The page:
6.476-481 (Hector speaking; tr. Richmond Lattimore):
Zeus, and you other immortals, grant that this boy, who is my son,
may be as I am, pre-eminent among the Trojans,
great in strength, as am I, and rule strongly over Ilion;
and some day let them say of him: "He is better by far than his father",
as he comes in from the fighting; and let him kill his enemy
and bring home the blooded spoils, and delight the heart of his mother.
Ζεῦ ἄλλοι τε θεοὶ δότε δὴ καὶ τόνδε γενέσθαι
παῖδ᾽ ἐμὸν ὡς καὶ ἐγώ περ ἀριπρεπέα Τρώεσσιν,
ὧδε βίην τ᾽ ἀγαθόν, καὶ Ἰλίου ἶφι ἀνάσσειν·
καί ποτέ τις εἴποι πατρός γ᾽ ὅδε πολλὸν ἀμείνων
ἐκ πολέμου ἀνιόντα· φέροι δ᾽ ἔναρα βροτόεντα 480
κτείνας δήϊον ἄνδρα, χαρείη δὲ φρένα μήτηρ.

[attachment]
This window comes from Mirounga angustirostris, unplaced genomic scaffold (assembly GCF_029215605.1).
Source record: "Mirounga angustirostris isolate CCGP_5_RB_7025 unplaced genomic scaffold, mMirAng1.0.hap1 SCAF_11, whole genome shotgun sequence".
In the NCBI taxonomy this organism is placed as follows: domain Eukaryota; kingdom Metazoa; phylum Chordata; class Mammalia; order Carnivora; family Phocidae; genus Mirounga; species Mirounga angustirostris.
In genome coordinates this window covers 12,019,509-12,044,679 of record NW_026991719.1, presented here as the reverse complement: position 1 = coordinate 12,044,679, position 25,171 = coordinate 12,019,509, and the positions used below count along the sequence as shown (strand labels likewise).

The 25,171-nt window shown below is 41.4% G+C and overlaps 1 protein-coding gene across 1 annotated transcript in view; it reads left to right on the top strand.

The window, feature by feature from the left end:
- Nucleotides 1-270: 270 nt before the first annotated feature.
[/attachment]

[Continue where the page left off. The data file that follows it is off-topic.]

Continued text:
M.I. Finley (1912-1986), The World of Odysseus
, 2nd ed. (1978; rpt. Harmondsworth: Penguin Books, 1983), p. 28:
There is no social conscience in these words, no trace of the Decalogue, no responsibility other than familial, no obligation to anyone or anything but one's own prowess and one's own drive to victory and power.
Usually sons are inferior to their fathers—see e.g. Homer, Odyssey
2.276-277 (tr. Richmond Lattimore):
For few are the children who turn out to be equals of their fathers,
and the greater number are worse; few are better than their father is.
παῦροι γάρ τοι παῖδες ὁμοῖοι πατρὶ πέλονται,
οἱ πλέονες κακίους, παῦροι δέ τε πατρὸς ἀρείους.